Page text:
people. Jesus had perfect confidence in His Father, whose will He had
come to accomplish. Nothing touched Him without His Father's permission.
Nothing touches me without my Father's permission. Can I not then wait patiently? He will show the way.
If I am willing to be still in my Master's hand, can I not then be still in everything? He's got the whole world in His
hands! Never mind whether things come from God Himself or from
people -- everything comes by His ordination or permission. If I mean to be
obedient and submissive to the Lord because He is my Lord, I must not forget that whatever He allows to
happen becomes, for me, His will at that moment. Perhaps it is someone
else's sinful action, but if God allows it to affect me, He wills
it for my learning. The need to wait is, for me, a form of chastening. God has to
calm me down, make me shut up and look to Him for the outcome.
His message to me every day is wait, be still, trust, and obey.
And this brings me to the matter of counseling. Upon our return from a trip to England I found a pile of mail, so
many letters asking me what to do about things, for example: a wife's critical spirit, unemployment, a wife
who has abandoned husband and children, a single mother doing a job she
hates, an unfaithful husband, a woman (who tells me she is Spirit-filled)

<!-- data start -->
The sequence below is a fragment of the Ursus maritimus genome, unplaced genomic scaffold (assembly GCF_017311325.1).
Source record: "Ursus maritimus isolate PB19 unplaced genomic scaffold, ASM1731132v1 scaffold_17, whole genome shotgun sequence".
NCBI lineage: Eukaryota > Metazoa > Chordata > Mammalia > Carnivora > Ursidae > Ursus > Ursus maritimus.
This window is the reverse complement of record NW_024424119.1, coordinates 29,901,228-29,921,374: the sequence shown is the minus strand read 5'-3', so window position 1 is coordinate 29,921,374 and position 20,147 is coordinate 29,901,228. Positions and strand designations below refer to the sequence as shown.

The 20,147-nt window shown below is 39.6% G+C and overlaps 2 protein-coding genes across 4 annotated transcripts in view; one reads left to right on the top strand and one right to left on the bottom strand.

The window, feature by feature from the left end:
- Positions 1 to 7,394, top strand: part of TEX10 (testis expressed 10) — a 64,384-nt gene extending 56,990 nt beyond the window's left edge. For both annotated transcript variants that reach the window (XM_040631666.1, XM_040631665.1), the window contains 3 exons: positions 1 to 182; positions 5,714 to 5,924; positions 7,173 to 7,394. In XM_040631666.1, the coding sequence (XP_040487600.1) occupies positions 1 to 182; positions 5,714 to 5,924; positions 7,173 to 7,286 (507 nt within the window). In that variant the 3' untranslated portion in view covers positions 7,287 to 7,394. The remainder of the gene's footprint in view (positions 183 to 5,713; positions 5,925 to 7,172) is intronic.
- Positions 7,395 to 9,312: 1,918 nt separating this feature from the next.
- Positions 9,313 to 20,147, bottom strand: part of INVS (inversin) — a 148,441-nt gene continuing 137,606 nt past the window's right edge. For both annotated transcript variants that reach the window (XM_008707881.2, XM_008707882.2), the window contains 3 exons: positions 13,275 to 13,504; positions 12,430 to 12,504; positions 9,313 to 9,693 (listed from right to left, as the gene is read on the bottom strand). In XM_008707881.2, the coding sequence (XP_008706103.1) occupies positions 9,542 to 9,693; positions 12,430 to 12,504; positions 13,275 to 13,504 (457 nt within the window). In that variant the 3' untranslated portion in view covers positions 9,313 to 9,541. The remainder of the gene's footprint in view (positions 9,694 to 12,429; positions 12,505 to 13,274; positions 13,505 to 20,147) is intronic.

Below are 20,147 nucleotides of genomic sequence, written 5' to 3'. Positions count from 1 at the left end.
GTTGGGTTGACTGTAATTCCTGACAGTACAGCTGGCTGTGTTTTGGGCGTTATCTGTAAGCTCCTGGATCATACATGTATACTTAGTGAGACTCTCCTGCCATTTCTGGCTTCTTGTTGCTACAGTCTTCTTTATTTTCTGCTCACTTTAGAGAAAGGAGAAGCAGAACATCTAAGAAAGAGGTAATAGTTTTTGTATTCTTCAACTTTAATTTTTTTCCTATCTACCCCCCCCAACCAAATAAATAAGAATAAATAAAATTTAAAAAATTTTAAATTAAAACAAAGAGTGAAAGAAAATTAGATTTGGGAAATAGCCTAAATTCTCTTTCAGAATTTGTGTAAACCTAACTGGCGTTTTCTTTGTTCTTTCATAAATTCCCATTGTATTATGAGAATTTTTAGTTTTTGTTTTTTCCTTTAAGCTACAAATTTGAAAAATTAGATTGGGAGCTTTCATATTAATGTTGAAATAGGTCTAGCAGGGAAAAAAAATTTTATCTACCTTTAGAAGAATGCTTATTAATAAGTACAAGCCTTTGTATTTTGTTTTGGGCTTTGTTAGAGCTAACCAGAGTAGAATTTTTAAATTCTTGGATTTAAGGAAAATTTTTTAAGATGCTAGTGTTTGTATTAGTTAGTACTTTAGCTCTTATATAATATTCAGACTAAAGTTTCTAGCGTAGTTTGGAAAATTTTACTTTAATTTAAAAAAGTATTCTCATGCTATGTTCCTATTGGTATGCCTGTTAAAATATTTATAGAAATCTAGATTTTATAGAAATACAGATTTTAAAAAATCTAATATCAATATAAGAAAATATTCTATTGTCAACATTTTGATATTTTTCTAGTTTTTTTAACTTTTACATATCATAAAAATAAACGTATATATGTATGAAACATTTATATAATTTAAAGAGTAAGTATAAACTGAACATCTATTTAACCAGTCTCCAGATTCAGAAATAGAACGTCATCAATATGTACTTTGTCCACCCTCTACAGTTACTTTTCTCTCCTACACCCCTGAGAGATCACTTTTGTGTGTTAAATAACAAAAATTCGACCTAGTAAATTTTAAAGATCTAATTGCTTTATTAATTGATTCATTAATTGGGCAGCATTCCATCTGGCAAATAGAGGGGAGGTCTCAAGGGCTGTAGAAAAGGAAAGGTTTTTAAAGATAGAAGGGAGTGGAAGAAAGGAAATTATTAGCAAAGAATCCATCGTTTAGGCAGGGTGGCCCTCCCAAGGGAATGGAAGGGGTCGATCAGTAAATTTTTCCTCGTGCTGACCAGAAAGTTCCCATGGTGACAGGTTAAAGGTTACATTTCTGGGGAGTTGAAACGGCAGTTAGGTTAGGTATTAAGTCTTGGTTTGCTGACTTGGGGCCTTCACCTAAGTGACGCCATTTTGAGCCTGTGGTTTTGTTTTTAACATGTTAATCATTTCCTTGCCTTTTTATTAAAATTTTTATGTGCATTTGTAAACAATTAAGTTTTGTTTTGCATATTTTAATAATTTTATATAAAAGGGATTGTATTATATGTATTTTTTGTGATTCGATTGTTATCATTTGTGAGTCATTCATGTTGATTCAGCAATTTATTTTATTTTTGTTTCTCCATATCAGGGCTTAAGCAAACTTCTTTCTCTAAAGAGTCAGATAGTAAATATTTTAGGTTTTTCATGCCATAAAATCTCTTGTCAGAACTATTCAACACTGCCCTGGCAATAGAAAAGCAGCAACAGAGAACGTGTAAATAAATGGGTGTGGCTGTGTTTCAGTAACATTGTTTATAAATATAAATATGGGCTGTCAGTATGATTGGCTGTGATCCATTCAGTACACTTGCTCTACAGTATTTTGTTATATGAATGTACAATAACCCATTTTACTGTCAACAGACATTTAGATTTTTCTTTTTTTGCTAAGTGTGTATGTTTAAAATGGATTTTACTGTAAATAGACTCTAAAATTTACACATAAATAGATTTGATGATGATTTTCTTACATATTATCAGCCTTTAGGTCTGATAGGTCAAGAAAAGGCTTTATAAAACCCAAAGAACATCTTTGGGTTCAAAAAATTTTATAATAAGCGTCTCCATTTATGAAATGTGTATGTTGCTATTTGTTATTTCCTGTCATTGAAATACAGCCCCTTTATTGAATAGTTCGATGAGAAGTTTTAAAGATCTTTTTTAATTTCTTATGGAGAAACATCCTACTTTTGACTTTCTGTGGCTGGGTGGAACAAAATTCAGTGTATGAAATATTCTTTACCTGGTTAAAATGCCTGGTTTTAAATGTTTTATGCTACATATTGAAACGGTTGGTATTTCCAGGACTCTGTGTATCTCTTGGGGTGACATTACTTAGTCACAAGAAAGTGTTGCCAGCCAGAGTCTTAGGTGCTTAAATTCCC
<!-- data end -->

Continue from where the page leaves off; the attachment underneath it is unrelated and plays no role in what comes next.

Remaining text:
having an affair with her pastor, a farmer who'd like a wife, a mother-in- law who is nasty to her daughter-in-law, a stepson
who is angry because "we don't spend enough money on his children," a wife who snaps at her
husband each time he tries to snuggle up, and a husband who "drinks like
a fish, curses like a sailor, and says he loves God."
I wish I could write the same letter to everybody: Wait patiently for the Lord. He will turn to you and hear your cry.
It is amazing how clear things become when we are still before Him, not complaining, not insisting on
quick answers, only seeking to hear His word in the stillness, and to see
things in His light. Few are willing to receive that sort of reply. "Too
simplistic" is the objection. One listener to my radio program, Gateway
to Joy, wrote, "I got so upset at what you were saying I ripped the earphones out and said, 'I'll do what I want to
do!'" But there are those who can say, "This is the Lord; we have
waited for him, we will be glad and rejoice in his salvation" (Isaiah 25:9, KJV). Here are two testimonies:
"I've lost my mother, my brother, my husband, and my
baby. My song is More Love to Thee, O Christ."
"God picked up the scraps and pieces and made us whole -- a whole woman, a whole man, a whole marriage."
Copyright 1995, used with permission, all rights